Healthcare News & Insights

How contracts can help ensure partners’ HIPAA compliance

Like it or not, your hospital is being held accountable for more than just its own cybersecurity. And how your business associates (BAs) handle cybersecurity could come back to haunt your facility. 

social networkingReason: The Department for Health & Human Services’  Office for Civil Rights (OCR) requires hospitals to ensure their BAs are taking the correct steps to guard patients’ protected health information (PHI). And when the next round of HIPAA audits kicks in, the OCR will be looking to see that both facilities and their partners are meeting their HIPAA obligations.

Unfortunately, many BAs aren’t fully aware of what those requirements entail. But there are steps you can take to change that.

Ensuring controls in contracts

The key to ensuring BAs address their cybersecurity obligations is to spell out those duties early on in your third-party contracts, according to Mitchell Parker, the chief information security officer at Temple University Health System in a recent Healthcare IT News article.

BA contracts are important for determining things like HIPAA breach liability, but providers often gloss over other important factors in contracts, such as BA risk management, Parker says. Contracts should address issues like what security steps must be taken, and how often a BA’s security assessment will be monitored and audited.

However, it’s important contracts don’t just touch on the technical safeguards. They need to designate what procedural controls need to be in place, too. For example: Does your BA have policies in place to limit who can access PHI and when?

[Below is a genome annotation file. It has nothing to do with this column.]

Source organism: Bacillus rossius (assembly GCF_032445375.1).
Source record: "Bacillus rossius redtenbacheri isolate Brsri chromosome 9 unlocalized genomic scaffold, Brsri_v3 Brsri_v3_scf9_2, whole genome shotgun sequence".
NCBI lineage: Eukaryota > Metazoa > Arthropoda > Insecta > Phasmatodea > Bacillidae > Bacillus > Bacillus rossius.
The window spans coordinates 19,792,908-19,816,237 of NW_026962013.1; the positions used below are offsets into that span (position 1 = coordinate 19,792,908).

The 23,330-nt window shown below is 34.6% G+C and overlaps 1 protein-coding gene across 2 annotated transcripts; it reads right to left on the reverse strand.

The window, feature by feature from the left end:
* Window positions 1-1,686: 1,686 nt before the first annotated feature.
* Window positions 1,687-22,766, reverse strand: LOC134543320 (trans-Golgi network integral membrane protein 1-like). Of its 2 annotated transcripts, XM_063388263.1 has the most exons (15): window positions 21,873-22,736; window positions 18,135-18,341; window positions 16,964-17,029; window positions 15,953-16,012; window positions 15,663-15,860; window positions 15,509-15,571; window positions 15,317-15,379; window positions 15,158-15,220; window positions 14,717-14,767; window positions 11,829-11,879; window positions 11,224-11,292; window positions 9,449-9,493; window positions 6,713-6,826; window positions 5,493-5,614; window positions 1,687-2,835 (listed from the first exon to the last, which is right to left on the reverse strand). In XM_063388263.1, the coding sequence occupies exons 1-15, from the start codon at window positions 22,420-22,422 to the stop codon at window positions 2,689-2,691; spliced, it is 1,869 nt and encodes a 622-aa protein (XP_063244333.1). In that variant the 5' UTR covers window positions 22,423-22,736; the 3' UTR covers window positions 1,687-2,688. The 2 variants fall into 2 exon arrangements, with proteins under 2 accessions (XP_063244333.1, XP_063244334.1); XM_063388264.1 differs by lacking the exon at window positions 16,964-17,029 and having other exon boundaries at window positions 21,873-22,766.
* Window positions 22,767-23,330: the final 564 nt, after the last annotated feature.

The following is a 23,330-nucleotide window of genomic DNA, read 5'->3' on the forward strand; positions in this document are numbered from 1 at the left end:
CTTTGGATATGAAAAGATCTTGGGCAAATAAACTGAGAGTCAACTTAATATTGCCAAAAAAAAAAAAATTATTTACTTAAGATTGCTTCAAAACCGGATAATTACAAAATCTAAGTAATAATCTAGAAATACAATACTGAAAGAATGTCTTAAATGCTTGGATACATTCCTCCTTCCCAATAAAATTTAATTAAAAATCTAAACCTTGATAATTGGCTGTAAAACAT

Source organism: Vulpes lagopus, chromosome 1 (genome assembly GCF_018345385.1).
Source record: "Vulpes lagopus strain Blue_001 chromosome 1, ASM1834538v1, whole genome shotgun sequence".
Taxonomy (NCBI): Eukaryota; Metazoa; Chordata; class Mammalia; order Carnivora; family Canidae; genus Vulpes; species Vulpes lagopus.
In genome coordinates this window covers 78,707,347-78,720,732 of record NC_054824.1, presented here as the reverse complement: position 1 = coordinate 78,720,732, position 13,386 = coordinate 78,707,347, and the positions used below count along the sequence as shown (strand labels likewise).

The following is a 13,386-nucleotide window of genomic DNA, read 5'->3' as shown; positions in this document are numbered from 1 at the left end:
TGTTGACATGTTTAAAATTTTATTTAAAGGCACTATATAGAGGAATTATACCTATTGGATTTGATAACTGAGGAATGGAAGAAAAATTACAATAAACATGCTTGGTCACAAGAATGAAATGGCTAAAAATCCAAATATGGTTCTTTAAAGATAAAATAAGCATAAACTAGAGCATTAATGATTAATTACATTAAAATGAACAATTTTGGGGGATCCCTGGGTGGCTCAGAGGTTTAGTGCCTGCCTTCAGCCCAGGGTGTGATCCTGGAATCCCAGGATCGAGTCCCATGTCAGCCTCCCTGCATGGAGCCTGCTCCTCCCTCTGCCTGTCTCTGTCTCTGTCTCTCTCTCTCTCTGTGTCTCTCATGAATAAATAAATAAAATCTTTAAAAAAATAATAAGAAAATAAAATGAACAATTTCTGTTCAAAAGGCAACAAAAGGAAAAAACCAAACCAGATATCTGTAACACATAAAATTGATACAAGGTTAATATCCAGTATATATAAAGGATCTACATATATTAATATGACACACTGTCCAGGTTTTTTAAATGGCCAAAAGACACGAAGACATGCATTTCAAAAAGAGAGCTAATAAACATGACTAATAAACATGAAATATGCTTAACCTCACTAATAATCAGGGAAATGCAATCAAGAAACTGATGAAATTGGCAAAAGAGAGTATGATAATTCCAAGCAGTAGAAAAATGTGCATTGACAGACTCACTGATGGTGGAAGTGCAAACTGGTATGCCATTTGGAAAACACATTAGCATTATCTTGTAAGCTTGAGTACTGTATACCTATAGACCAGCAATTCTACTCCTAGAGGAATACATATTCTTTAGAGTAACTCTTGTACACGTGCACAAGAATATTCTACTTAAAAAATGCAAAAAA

Additionally, Parker says its important to look at whether a BA’s procedural controls include custom codes and programming at the same security standards as your facility.

“That’s a big consideration you have to take a look at especially when you’re securing PHI,” Parker says. “And especially when considering a very large amount of electronic medical record data in the United States is actually now stored on the cloud.”

Another BA pitfall

Ensuring HIPAA compliance doesn’t only apply to software and health IT vendors. If your hospital works closely with physician practices, you may also run into compliance issues there.

Many smaller practices are unsure about certain HIPAA requirements, particularly in regards to new electronic and mobile devices, says a new study from NueMD, a healthcare software developer.

After talking to the staff of over 1,000 providers, researchers found:

  • 27% of practices hadn’t cataloged their electronic devices
  • only 31% felt “very confident” their electronic devices were compliant, and
  • just 18% were “very confident” their mobile devices met compliance standards.

As HIPAA regulations continue to develop, hospital leaders will have to find ways to hold their partners accountable for guarding PHI effectively. One way might be to compile a list of information resources your BAs can use to better educate themselves on their HIPAA duties.

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